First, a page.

Jaime Fuller, writing in the Awl:
In 1908, there was no sparsely decorated webpage with a blinking cursor silently begging to answer every stupid question that had ever decided to staycation in your brain. So when New York Times reader F.S. Shaw wanted to know the know the heights of the Eiffel Tower and the Singer Building in order to settle a bet, his best option was sending a letter to the newspaper. When fellow subscriber David Levy was curious about the population of Salt Lake City, he did the same, as did the person who just wanted to know how Benedict Arnold’s descendants were doing. Eventually, the answers appeared in a column in the fashion and society section, forbear to the Sunday Styles, next to articles about the Long Branch dog show, the fine weather at Bar Harbor, and diatribes against the dearth of small hats this season. It was called “Queries from the Curious and Answers to Them.” It was mail-order Google for the exceptionally patient.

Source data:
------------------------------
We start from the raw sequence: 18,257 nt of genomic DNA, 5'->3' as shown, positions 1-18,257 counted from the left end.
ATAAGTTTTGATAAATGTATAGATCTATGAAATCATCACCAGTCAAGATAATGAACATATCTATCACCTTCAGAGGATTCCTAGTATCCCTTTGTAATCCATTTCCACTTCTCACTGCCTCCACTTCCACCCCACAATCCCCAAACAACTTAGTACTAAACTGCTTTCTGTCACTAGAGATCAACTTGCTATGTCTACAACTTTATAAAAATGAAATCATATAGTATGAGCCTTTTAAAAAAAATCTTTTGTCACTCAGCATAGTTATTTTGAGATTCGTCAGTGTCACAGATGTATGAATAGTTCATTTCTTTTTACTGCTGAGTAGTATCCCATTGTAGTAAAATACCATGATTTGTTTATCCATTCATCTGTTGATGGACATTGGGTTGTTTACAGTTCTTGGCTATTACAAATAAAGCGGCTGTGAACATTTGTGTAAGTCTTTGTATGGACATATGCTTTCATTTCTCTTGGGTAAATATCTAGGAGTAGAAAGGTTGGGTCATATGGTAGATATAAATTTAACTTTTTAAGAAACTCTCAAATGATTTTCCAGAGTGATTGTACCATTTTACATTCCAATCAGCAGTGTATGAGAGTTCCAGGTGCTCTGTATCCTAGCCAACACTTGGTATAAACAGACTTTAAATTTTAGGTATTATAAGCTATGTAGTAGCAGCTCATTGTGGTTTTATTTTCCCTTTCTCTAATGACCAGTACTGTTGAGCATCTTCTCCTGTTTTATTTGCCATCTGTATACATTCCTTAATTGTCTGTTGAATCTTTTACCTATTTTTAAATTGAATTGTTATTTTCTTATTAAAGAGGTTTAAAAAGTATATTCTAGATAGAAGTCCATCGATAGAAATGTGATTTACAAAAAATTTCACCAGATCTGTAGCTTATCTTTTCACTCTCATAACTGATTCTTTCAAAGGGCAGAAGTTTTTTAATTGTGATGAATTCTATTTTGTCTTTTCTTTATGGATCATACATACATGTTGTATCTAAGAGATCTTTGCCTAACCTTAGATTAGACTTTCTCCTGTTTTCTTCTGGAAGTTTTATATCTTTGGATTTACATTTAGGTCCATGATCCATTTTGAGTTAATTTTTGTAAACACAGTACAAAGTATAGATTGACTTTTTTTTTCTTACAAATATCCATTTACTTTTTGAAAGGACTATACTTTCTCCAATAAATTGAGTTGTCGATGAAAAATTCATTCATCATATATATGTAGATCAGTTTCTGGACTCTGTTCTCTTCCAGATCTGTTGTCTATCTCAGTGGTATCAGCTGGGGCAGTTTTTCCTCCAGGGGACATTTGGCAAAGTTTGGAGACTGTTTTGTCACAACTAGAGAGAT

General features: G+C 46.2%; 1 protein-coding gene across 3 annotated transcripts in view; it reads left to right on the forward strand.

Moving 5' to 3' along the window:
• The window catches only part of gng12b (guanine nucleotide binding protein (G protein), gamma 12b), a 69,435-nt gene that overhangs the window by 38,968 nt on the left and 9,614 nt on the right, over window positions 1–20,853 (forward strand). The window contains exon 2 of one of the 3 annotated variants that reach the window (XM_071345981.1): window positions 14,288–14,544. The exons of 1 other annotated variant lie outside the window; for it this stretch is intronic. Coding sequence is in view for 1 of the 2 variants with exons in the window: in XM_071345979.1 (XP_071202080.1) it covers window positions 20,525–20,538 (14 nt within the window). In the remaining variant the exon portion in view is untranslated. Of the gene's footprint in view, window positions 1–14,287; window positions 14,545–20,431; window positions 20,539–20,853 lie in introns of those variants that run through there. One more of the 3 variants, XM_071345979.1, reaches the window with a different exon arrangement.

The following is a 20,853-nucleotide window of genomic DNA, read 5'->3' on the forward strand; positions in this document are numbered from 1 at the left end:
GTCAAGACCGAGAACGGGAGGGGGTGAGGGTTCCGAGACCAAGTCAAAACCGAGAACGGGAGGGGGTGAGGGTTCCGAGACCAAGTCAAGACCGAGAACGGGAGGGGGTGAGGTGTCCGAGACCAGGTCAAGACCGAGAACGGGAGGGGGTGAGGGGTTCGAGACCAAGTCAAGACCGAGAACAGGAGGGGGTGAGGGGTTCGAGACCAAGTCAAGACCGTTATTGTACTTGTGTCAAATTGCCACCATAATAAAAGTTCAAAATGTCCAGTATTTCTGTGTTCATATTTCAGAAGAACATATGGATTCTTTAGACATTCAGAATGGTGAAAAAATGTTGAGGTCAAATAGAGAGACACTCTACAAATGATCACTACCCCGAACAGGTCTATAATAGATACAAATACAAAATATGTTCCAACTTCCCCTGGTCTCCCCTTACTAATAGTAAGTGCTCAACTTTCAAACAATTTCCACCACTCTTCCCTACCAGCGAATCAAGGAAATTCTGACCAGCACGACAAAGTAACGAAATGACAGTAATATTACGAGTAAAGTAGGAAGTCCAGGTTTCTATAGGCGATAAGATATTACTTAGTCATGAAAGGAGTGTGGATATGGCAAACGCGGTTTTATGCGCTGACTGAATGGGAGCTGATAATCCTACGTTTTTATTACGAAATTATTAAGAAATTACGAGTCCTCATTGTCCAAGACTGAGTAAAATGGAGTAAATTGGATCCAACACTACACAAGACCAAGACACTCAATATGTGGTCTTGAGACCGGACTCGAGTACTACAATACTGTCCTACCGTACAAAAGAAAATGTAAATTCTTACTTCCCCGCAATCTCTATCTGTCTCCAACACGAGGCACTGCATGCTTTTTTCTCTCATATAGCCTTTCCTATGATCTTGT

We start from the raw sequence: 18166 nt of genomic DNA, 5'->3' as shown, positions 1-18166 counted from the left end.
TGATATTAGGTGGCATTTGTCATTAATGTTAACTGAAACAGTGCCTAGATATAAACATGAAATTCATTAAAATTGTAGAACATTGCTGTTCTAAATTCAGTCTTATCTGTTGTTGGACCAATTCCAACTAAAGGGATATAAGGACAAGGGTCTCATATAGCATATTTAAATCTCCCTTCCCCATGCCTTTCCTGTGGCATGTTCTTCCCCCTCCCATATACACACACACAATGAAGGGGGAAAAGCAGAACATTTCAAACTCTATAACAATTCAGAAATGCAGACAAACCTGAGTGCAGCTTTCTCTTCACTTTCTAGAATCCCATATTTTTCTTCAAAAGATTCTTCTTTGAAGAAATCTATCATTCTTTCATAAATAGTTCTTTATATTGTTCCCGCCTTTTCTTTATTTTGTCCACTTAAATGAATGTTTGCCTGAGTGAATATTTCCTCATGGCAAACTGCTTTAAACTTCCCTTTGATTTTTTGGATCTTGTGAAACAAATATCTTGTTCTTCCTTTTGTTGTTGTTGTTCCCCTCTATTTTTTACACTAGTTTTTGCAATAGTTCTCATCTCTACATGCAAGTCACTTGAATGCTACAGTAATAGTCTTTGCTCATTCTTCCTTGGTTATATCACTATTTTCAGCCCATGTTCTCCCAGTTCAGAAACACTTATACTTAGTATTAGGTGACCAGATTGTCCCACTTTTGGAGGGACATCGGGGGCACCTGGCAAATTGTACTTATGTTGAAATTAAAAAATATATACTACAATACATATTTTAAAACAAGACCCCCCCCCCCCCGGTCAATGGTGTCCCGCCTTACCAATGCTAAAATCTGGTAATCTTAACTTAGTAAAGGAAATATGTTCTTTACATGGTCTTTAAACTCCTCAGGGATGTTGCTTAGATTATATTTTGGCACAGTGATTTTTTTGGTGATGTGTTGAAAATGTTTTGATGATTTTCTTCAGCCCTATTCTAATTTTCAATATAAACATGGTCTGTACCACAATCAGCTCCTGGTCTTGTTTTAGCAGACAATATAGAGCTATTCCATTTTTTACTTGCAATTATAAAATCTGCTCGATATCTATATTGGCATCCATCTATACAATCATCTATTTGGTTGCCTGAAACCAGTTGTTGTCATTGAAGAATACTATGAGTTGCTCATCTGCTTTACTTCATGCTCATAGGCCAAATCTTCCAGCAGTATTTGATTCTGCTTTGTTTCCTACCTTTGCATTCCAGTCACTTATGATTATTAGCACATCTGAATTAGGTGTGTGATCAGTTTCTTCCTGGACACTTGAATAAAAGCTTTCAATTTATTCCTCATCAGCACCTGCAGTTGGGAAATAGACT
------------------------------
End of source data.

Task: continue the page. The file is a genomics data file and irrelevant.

This is such a great story. As Fuller points out, there are still queries that aren’t well-suited to algorithmically-returned results. This seems to be a small obsession in the tech industry — Biz Stone’s ill-fated Jelly app was an experiment in crowd-sourced answers to questions, like Yahoo Answers without the Yahoo-ness. Those with a large-enough Twitter audience can also use that platform to answer questions in a timely manner. But none of these options are a match for having an expert research a specific question, particularly when the asker’s memory is just fuzzy enough for their question to be just too unsearchable.
Anyway, fantastic article. You should read it.